There are five physiological mechanisms which can be used to explain how medical acupuncture works. Each can be used for a different purpose which is why anyone using medical acupuncture must be able to make a conventional medical diagnosis and have an understanding of the underlying pathology to be effective when using a medical acupuncture approach.
The different mechanisms require variations in the treatment technique and so this needs to be tailored to the individual patient.
This blog will discuss the second of the four mechanisms, the segmental effects:
The action potentials which have been generated by the insertion of the needle also travel along the nerve directly to its particular segment (entry point) in the spinal cord where it causes depression in activity at the dorsal horn which reduces its response to painful stimuli. This is called the ‘segmental effect’ of acupuncture and is most likely the main mechanism by which acupuncture is able to relieve pain.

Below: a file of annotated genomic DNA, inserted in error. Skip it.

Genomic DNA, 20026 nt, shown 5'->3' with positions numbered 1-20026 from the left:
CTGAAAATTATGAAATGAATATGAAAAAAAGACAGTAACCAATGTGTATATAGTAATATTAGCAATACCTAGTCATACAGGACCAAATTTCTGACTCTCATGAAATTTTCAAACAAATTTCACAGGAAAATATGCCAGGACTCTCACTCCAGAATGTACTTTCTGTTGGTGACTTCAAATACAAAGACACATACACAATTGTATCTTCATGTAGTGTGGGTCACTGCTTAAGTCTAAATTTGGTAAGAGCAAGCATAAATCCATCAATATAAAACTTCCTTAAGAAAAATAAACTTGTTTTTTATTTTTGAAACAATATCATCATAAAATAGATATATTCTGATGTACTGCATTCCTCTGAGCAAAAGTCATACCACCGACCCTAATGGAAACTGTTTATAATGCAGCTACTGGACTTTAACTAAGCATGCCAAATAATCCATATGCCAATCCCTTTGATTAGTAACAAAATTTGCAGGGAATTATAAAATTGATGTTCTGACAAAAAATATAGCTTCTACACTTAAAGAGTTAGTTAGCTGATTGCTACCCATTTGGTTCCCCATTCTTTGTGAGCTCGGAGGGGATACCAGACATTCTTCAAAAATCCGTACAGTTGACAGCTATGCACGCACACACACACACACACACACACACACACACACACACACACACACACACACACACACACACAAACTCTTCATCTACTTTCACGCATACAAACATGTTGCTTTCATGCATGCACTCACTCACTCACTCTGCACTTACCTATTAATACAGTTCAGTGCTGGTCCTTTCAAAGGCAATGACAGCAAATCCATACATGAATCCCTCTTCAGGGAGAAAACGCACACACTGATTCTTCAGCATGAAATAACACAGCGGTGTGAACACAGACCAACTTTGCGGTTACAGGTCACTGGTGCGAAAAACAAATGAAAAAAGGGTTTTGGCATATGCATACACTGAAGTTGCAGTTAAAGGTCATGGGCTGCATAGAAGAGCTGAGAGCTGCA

Acupuncture is capable of inhibiting pain signals arising from any structure which sends sensory nerves to that particular part (segment) of the spinal cord. A good example is a pain arising from an arthritic knee. The nerves which supply the painful knee enter the spinal cord at the same segments in the spinal cord as the nerves which supply the muscles around the knee. As such, by targeting the muscles around the knee it is possible to inhibit pain arising from the knee itself.
In addition to the segmental pain-relieving effects, the insertion of a needle may also reduce muscle tension more generally within the area being needled (mainly within the same spinal segments) which may improve muscle function as well as joint mobility.
Summary: Inserting a needle near sensitive or painful joints or muscles may bring about strong pain-relieving effects as well as easing muscle tension.
By Simon Coghlan MSc, BScPhysio, DipMedAc
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